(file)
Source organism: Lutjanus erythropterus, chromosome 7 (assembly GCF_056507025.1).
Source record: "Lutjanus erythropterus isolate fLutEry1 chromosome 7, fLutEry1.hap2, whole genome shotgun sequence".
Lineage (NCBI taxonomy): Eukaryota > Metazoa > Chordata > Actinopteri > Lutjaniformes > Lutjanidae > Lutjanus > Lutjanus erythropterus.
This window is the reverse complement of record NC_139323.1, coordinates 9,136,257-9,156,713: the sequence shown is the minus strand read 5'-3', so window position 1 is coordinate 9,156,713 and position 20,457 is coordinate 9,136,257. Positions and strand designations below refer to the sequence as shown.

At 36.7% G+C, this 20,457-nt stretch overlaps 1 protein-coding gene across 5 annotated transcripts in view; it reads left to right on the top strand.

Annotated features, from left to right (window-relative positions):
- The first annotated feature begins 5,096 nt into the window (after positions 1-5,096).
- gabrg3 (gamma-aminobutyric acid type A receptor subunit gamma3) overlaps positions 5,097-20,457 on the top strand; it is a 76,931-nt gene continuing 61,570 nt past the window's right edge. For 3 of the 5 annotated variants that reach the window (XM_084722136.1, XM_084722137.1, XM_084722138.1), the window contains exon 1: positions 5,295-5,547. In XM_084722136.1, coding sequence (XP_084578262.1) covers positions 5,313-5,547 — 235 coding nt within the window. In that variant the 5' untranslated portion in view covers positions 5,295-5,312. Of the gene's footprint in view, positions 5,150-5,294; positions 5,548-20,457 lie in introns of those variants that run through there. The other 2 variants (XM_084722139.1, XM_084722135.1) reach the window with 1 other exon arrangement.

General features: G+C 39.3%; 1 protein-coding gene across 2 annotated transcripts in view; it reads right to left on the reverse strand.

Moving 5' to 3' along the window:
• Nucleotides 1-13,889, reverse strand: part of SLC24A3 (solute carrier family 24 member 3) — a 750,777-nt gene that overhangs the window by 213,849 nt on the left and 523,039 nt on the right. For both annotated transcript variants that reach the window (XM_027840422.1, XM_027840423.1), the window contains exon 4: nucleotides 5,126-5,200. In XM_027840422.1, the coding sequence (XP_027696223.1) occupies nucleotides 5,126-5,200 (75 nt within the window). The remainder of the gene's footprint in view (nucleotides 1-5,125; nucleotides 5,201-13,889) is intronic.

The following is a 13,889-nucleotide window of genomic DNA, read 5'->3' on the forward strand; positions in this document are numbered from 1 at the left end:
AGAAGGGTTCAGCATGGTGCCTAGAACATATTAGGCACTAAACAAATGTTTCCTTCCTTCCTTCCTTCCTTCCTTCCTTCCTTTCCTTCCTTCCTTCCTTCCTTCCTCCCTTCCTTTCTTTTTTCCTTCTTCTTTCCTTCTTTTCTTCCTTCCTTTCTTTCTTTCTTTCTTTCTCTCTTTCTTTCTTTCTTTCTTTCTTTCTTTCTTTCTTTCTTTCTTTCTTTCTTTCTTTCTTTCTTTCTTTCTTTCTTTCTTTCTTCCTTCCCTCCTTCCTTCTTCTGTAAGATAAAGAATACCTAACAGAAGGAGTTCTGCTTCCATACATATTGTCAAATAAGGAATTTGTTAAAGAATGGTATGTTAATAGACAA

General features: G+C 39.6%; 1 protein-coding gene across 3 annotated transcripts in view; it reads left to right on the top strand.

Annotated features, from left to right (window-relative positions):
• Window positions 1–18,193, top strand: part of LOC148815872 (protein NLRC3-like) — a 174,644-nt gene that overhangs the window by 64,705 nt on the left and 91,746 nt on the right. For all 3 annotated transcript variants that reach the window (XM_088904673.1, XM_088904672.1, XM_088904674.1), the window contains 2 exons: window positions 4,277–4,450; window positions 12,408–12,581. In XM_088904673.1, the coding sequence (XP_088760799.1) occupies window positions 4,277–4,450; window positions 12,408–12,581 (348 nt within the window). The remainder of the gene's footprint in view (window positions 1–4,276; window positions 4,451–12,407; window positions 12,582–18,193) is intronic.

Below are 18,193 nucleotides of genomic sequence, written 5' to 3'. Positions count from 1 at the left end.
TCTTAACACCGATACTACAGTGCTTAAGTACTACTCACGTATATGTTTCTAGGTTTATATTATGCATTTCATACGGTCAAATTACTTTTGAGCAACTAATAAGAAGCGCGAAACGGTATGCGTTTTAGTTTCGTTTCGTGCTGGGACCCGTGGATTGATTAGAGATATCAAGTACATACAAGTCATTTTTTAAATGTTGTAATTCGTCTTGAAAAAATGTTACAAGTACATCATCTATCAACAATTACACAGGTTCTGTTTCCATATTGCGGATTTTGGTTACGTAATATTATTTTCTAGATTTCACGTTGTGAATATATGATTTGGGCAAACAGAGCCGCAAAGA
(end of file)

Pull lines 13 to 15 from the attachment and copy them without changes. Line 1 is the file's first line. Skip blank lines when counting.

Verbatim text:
AGAAGGGTTCAGCATGGTGCCTAGAACATATTAGGCACTAAACAAATGTTTCCTTCCTTCCTTCCTTCCTTCCTTCCTTCCTTTCCTTCCTTCCTTCCTTCCTTCCTCCCTTCCTTTCTTTTTTCCTTCTTCTTTCCTTCTTTTCTTCCTTCCTTTCTTTCTTTCTTTCTTTCTCTCTTTCTTTCTTTCTTTCTTTCTTTCTTTCTTTCTTTCTTTCTTTCTTTCTTTCTTTCTTTCTTTCTTTCTTTCTTTCTTTCTTCCTTCCCTCCTTCCTTCTTCTGTAAGATAAAGAATACCTAACAGAAGGAGTTCTGCTTCCATACATATTGTCAAATAAGGAATTTGTTAAAGAATGGTATGTTAATAGACAA

General features: G+C 39.6%; 1 protein-coding gene across 3 annotated transcripts in view; it reads left to right on the top strand.

Annotated features, from left to right (window-relative positions):